By: Luke Pontier & Elizabeth Sy
Political candidates often use music on the campaign trail to promote enthusiasm and positive messages in the minds of voters. Two great examples are Bill Clinton’s use of Fleetwood Mac’s pop song “Don’t Stop” during his campaign, and Franklin D. Roosevelt’s use of “Happy Days are Here Again” during the Great Depression.
The use of copyrighted music has received a mixture of praise and backlash by the artists. For example, in 2007, Celine Dion said that she was thrilled by Hillary Clinton’s choice to use her song “You and I.” On the other hand, Donald Trump has been scolded by multiple artists for using their songs during his campaign, including R.E.M. for Trump’s use of “It’s the End of the World as We Know It.” The band’s singer, Michael Stipe responded to Trump by stating, “[D]o not use our music or my voice for your moronic charade of a campaign.” This comes shortly after Trump was scolded 3 months ago for using Neil Young’s “Rockin’ in the Free World” in his presidential candidacy announcement.
Presidential candidate Mike Huckabee played Survivor’s classic song “Eye of the Tiger” during Kentucky court clerk Kim Davis’ release from jail. Davis recently made headlines for her arrest after refusing to issue marriage licenses to same-sex couples. Survivor has now filed a $1.2 million lawsuit against Davis and Huckabee.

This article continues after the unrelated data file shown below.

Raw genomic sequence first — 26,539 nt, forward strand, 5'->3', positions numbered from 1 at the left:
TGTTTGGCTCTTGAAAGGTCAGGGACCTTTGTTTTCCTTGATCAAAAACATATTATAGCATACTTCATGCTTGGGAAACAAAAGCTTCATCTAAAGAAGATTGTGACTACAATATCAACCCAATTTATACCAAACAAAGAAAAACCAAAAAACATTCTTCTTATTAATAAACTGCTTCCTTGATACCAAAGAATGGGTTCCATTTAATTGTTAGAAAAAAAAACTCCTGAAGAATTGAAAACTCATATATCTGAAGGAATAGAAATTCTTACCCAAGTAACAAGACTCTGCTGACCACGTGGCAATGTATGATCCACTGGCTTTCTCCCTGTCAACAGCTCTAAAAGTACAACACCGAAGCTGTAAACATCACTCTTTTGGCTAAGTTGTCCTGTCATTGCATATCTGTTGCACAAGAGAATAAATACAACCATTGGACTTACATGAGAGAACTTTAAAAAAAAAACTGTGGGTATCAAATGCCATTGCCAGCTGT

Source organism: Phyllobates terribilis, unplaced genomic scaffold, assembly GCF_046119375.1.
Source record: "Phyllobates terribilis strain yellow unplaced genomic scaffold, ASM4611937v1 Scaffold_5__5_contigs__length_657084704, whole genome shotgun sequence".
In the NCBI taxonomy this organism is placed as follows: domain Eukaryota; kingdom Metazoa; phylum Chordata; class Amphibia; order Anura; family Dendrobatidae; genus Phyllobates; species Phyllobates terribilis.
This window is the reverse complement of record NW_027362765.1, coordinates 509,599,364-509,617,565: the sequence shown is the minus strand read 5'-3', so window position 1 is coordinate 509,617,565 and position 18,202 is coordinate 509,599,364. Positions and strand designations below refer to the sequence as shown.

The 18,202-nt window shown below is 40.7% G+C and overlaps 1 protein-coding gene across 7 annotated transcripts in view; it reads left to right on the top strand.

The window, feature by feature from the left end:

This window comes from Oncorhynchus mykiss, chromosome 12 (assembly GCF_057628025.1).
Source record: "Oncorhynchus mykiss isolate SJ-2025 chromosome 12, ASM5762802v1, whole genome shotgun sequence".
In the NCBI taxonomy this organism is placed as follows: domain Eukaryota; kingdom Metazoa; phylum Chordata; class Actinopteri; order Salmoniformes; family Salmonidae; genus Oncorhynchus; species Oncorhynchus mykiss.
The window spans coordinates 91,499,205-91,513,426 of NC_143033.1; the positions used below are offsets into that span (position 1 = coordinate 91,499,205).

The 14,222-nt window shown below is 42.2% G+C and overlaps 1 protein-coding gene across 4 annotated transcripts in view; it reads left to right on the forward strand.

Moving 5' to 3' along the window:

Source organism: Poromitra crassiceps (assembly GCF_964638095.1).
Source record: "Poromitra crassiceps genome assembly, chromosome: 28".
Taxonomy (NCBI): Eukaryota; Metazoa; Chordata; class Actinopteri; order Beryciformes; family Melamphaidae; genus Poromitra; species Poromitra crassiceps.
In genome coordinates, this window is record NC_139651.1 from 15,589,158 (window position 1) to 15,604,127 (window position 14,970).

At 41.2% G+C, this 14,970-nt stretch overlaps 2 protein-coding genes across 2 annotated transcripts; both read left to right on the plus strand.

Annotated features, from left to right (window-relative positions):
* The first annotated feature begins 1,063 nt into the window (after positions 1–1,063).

Although playing music may help to inspire voters, political candidates and other public figures should use the music within the barriers of copyright law. In order to steer clear from copyright and other violations, public figures should take these guidelines into consideration:
In a time where public image is of the utmost importance, following these guidelines will help protect a political candidate from negative publicity. To avoid any controversy, political candidates should reach out to the artist’s management team to seek permission to use the artist’s songs on the campaign trail.